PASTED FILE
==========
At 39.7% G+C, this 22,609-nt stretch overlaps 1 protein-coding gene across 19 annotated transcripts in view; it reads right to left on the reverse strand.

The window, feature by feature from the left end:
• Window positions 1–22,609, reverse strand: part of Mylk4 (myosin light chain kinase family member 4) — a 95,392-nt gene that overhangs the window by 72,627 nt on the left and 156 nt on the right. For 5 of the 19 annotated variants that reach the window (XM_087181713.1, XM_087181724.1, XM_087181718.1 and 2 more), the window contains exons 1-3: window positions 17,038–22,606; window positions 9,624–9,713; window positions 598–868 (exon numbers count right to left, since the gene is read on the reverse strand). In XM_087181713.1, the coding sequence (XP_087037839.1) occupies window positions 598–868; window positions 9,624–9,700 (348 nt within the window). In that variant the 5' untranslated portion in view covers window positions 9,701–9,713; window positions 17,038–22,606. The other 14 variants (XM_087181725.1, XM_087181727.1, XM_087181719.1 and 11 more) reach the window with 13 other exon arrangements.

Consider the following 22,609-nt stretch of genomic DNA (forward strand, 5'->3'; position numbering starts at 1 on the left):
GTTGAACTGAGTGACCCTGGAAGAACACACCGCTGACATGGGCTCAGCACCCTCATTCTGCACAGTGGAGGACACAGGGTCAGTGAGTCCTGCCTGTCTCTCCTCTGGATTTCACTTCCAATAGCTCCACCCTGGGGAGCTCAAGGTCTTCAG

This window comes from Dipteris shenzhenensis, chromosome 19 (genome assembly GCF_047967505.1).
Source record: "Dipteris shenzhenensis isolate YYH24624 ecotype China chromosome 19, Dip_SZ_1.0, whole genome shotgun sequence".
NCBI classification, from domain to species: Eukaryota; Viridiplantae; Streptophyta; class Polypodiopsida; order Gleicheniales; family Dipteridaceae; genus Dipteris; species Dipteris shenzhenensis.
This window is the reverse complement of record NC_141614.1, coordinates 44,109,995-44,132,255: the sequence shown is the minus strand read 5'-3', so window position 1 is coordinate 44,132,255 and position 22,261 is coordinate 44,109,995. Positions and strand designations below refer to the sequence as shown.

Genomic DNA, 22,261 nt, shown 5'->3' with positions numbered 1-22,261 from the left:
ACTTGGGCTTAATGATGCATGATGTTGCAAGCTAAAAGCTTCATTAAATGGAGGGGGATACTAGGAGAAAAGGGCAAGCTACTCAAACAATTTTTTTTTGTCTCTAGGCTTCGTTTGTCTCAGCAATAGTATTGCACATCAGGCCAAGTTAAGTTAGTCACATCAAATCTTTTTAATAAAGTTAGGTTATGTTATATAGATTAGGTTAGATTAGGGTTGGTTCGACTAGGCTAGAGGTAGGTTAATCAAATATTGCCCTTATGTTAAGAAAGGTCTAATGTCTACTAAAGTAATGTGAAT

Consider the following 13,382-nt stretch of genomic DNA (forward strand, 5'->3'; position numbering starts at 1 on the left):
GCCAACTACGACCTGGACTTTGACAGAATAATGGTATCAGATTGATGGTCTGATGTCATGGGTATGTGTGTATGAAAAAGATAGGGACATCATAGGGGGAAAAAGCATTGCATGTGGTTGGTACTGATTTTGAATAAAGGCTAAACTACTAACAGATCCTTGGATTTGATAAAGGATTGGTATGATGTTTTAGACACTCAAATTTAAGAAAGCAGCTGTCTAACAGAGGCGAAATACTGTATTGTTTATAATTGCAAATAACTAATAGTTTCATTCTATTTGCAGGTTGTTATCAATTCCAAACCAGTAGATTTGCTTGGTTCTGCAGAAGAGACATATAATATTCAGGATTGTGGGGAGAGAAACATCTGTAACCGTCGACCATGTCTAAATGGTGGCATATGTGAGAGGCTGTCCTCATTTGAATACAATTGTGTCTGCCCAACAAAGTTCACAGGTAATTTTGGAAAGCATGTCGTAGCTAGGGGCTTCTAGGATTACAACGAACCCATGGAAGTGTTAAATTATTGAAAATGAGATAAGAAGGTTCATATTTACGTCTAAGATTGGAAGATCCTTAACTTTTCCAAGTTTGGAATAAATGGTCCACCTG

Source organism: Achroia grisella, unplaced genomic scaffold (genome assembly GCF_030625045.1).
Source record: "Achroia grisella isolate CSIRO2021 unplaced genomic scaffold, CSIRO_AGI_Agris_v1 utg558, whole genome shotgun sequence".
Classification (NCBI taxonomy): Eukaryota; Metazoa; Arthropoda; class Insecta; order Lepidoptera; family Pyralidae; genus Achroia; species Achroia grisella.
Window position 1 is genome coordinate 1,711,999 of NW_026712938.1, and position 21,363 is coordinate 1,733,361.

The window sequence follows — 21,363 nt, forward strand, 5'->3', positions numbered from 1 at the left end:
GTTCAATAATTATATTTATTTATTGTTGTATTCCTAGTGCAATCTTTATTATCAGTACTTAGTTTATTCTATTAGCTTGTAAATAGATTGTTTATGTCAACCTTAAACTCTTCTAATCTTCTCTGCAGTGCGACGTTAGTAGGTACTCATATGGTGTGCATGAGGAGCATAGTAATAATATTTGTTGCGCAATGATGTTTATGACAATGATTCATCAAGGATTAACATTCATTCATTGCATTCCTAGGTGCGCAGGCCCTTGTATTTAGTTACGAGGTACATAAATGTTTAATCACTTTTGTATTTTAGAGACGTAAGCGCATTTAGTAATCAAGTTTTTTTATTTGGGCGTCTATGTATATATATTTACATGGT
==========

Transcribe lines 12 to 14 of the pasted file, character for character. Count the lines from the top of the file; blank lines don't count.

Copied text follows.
Consider the following 13,382-nt stretch of genomic DNA (forward strand, 5'->3'; position numbering starts at 1 on the left):
GCCAACTACGACCTGGACTTTGACAGAATAATGGTATCAGATTGATGGTCTGATGTCATGGGTATGTGTGTATGAAAAAGATAGGGACATCATAGGGGGAAAAAGCATTGCATGTGGTTGGTACTGATTTTGAATAAAGGCTAAACTACTAACAGATCCTTGGATTTGATAAAGGATTGGTATGATGTTTTAGACACTCAAATTTAAGAAAGCAGCTGTCTAACAGAGGCGAAATACTGTATTGTTTATAATTGCAAATAACTAATAGTTTCATTCTATTTGCAGGTTGTTATCAATTCCAAACCAGTAGATTTGCTTGGTTCTGCAGAAGAGACATATAATATTCAGGATTGTGGGGAGAGAAACATCTGTAACCGTCGACCATGTCTAAATGGTGGCATATGTGAGAGGCTGTCCTCATTTGAATACAATTGTGTCTGCCCAACAAAGTTCACAGGTAATTTTGGAAAGCATGTCGTAGCTAGGGGCTTCTAGGATTACAACGAACCCATGGAAGTGTTAAATTATTGAAAATGAGATAAGAAGGTTCATATTTACGTCTAAGATTGGAAGATCCTTAACTTTTCCAAGTTTGGAATAAATGGTCCACCTG

Source organism: Achroia grisella, unplaced genomic scaffold (genome assembly GCF_030625045.1).